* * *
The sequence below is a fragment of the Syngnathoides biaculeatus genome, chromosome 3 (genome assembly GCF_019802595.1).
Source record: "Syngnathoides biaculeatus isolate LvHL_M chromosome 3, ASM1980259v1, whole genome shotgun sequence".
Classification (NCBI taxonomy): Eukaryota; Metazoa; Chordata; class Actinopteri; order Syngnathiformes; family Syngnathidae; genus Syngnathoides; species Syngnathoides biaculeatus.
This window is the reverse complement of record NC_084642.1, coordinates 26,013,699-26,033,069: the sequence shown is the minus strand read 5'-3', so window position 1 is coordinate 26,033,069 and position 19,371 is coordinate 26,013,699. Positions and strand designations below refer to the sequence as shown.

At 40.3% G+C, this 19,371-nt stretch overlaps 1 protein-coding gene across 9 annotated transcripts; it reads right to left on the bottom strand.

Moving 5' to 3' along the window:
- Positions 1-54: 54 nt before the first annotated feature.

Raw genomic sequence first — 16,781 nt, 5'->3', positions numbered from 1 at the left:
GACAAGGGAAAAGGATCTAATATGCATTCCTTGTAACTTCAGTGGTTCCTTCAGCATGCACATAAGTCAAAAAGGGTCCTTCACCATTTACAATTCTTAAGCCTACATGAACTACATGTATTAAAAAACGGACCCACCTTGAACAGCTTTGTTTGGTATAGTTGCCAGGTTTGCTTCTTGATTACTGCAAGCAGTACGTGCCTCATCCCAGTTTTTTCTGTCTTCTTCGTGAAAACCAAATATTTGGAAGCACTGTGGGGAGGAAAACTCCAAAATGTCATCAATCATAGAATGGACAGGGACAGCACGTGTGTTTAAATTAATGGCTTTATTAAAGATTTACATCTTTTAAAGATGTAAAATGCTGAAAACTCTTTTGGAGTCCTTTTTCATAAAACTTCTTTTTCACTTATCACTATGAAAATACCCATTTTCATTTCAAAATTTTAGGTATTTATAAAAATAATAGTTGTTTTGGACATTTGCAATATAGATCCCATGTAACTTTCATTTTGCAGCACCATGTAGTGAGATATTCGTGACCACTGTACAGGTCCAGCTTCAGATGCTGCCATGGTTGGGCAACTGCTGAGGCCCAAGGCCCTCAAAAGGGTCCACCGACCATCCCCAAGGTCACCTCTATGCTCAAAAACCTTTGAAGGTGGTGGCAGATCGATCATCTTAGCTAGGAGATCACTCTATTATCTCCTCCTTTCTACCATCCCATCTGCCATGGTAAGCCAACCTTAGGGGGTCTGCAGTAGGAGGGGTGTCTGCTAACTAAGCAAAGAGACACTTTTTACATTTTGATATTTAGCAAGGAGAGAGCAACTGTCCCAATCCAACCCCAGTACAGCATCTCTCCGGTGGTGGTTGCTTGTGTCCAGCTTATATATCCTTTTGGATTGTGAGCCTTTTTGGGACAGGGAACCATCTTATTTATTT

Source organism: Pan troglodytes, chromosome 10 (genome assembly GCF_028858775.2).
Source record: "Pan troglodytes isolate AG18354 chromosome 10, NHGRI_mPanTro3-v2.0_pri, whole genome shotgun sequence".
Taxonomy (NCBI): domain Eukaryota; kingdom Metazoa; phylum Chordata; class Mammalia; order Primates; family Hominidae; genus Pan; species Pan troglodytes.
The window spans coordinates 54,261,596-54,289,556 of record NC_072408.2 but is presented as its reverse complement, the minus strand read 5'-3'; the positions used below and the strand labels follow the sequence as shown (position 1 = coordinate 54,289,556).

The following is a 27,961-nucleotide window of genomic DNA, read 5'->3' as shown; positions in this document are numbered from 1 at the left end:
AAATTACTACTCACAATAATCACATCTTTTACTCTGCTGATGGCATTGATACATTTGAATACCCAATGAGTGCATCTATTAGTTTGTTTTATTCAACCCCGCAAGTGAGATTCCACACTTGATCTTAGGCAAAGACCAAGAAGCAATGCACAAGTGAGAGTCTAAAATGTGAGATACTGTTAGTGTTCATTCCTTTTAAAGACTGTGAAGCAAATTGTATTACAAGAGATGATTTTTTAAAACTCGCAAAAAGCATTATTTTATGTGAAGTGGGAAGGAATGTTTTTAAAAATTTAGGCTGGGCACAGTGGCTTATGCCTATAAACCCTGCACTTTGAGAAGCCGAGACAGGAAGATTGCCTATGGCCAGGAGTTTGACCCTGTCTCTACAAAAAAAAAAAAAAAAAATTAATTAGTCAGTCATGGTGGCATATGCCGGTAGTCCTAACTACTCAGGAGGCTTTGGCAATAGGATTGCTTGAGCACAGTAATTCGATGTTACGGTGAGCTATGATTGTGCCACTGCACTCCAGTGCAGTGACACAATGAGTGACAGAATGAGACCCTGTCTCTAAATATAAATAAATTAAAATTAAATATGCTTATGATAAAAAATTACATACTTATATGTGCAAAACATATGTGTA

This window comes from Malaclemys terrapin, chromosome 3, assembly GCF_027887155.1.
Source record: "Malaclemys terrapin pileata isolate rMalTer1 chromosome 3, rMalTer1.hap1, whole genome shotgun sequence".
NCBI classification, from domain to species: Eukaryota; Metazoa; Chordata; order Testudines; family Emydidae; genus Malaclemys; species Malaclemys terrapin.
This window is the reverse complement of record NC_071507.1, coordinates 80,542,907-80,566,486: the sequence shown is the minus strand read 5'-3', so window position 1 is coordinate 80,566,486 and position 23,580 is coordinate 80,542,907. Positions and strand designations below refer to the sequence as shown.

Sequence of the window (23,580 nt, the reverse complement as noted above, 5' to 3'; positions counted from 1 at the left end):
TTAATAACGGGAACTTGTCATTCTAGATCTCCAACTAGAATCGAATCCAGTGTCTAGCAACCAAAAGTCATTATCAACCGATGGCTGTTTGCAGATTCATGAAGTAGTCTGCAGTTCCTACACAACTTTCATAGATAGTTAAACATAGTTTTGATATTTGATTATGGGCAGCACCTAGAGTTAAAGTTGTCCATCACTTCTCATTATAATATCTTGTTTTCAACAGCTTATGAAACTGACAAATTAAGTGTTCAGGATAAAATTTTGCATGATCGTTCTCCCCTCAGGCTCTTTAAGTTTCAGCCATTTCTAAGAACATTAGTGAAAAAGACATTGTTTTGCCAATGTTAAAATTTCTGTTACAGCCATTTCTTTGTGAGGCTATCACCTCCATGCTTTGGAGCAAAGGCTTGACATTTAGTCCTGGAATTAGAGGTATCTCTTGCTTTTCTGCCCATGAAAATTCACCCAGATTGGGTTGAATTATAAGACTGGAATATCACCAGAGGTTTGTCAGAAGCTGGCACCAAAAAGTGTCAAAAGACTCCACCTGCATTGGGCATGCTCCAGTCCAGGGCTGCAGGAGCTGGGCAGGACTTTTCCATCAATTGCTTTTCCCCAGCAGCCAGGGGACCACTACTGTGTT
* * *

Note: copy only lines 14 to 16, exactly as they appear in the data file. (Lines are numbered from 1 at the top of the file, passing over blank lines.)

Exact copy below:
The following is a 27,961-nucleotide window of genomic DNA, read 5'->3' as shown; positions in this document are numbered from 1 at the left end:
AAATTACTACTCACAATAATCACATCTTTTACTCTGCTGATGGCATTGATACATTTGAATACCCAATGAGTGCATCTATTAGTTTGTTTTATTCAACCCCGCAAGTGAGATTCCACACTTGATCTTAGGCAAAGACCAAGAAGCAATGCACAAGTGAGAGTCTAAAATGTGAGATACTGTTAGTGTTCATTCCTTTTAAAGACTGTGAAGCAAATTGTATTACAAGAGATGATTTTTTAAAACTCGCAAAAAGCATTATTTTATGTGAAGTGGGAAGGAATGTTTTTAAAAATTTAGGCTGGGCACAGTGGCTTATGCCTATAAACCCTGCACTTTGAGAAGCCGAGACAGGAAGATTGCCTATGGCCAGGAGTTTGACCCTGTCTCTACAAAAAAAAAAAAAAAAAATTAATTAGTCAGTCATGGTGGCATATGCCGGTAGTCCTAACTACTCAGGAGGCTTTGGCAATAGGATTGCTTGAGCACAGTAATTCGATGTTACGGTGAGCTATGATTGTGCCACTGCACTCCAGTGCAGTGACACAATGAGTGACAGAATGAGACCCTGTCTCTAAATATAAATAAATTAAAATTAAATATGCTTATGATAAAAAATTACATACTTATATGTGCAAAACATATGTGTA

This window comes from Malaclemys terrapin, chromosome 3, assembly GCF_027887155.1.